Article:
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I am looking for resources on what are the steps of manually implementing tessellation (I happen to be using Unity CG, but any help is appreciated).

Today it seems that it is all the rage to hide most of the gpu code far away and use rather rigid simplifications such as unity's SURFace shaders. And it seems useless unless you're doing supeficial stuff.

A little background: I have procedurally generated meshes (using marching cubes) which have quality normals but no UVs and no Tangents. I have successfully written a custom vertex and fragment shader to do triplanar texture and bumpmap projection as well as some custom stuff (custom lighting, procedurally warping the texture for variation etc).

I am using the GPU Gems book as reference. Now I need to implement tessellation, but It seems I must calculate the tangents at runtime by swizzling normals (ctrl+f this in gems: <normal.z, normal.y, -normal.x>) before the tessellator gets them (during some sort of per-triangle geometry pass, which comes before vert and frag).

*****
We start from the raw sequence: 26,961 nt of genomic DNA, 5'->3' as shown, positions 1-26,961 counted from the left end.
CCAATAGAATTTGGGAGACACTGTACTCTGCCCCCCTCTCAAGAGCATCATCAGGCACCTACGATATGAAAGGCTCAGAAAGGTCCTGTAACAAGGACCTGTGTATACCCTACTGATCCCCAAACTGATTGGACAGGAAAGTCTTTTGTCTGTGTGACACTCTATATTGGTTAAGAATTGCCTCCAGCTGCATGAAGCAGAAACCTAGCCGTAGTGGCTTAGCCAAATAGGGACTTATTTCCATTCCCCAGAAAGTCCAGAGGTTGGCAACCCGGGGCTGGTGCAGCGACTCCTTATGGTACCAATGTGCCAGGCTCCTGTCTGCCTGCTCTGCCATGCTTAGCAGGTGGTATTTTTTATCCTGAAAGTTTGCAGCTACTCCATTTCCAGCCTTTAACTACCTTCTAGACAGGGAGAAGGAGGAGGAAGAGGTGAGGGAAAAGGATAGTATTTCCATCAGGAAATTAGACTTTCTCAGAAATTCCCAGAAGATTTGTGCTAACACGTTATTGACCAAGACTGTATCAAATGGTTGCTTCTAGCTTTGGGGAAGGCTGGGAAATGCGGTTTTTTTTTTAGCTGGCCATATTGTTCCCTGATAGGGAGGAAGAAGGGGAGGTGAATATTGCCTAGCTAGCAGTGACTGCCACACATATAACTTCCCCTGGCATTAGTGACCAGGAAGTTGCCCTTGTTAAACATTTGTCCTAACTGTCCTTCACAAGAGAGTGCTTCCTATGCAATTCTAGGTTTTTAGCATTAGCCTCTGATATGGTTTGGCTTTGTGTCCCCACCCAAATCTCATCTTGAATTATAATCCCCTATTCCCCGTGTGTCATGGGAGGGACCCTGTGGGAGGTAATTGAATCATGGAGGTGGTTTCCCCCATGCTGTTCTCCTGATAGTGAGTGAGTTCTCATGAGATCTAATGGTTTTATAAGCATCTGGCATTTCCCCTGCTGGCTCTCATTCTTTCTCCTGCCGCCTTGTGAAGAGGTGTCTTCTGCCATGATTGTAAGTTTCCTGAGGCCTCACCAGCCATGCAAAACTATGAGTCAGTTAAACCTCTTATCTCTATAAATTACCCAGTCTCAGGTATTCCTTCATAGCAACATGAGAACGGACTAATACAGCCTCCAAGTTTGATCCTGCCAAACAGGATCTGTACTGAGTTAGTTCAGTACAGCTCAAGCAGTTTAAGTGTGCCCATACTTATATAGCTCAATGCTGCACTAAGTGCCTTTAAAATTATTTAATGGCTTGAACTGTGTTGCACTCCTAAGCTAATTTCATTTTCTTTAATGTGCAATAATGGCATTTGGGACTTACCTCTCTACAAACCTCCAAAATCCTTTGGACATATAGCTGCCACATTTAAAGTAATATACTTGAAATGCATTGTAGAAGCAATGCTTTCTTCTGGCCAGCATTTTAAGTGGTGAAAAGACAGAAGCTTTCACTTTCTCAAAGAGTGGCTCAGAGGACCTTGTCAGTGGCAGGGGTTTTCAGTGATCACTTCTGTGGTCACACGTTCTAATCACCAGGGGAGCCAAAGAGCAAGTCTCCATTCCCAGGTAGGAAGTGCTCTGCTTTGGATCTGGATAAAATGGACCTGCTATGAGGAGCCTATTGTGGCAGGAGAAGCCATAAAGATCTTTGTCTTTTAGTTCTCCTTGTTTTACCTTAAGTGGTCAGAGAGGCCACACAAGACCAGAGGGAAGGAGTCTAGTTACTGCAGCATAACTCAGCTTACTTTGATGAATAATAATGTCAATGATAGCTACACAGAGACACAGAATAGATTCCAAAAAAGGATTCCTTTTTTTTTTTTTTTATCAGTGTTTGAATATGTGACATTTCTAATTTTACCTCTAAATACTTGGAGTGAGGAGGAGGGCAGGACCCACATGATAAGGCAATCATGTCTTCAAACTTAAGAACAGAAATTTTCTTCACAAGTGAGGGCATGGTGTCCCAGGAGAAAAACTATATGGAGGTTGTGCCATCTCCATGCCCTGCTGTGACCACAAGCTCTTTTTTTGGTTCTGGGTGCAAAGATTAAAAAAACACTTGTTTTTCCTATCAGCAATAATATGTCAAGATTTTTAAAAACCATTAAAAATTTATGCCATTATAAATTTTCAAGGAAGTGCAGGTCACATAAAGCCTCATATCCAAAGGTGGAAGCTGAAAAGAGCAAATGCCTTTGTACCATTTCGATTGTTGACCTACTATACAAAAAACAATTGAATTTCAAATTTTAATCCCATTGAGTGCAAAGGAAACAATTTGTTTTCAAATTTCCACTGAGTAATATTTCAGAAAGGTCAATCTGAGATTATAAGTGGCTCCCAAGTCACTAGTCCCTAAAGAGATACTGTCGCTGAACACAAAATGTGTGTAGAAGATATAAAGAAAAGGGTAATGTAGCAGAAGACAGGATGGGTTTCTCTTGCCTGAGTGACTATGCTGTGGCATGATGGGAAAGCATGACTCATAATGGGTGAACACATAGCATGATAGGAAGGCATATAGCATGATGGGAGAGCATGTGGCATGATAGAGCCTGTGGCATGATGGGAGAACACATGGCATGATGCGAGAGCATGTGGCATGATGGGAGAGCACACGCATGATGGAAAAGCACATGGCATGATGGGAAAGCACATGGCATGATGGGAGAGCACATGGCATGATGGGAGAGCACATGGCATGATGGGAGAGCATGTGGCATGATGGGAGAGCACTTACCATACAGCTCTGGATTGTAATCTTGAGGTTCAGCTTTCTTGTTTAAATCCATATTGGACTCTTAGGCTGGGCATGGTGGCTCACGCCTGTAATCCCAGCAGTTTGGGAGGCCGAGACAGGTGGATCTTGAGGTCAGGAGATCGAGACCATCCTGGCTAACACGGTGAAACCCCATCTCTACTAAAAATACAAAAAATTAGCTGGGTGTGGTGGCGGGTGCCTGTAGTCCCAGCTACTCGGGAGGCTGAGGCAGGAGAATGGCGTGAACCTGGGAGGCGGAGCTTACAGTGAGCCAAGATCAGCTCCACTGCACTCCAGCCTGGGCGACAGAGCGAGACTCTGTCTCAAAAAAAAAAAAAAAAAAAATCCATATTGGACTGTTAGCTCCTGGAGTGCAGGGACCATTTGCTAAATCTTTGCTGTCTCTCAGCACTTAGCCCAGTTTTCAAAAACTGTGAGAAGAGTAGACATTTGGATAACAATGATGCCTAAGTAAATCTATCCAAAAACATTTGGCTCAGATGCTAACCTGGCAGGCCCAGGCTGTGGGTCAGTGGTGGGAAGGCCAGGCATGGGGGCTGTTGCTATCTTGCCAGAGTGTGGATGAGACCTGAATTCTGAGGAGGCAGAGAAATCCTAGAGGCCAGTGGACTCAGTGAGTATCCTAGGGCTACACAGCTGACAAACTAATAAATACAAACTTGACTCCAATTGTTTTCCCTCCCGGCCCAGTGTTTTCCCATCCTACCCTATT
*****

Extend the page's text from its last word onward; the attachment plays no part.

And I also need to keep my custom vert+frag setup (with my custom parameters/textures being passed between them) - so apparently I cannot use surface shaders.

Can anyone provide some guidence?

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  • \$\begingroup\$ That book is 7 years old...you might want to check out some newer reference material \$\endgroup\$ Commented Jun 5, 2014 at 15:54
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    \$\begingroup\$ Well I AM asking for reference material; I want to learn. Would be nice if you were more specific rather than just saying "get newer". \$\endgroup\$ Commented Jun 8, 2014 at 12:55

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The Direct3D 11 Tessellation stage is designed to be a bit generic so that applications can implement different approaches.

There have been a number of presentations on this topic over the years at various conferences. I have links to them at this blog post.

This topic is covered in a number of Direct3D 11 books. See this blog post for a list of recommendations.

The legacy DirectX SDK's Direct3D 11 Win32 desktop samples are available here and here.

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  • \$\begingroup\$ Wow, thanks Chuck! I'll start digging through these asap. \$\endgroup\$ Commented Jul 16, 2014 at 16:09

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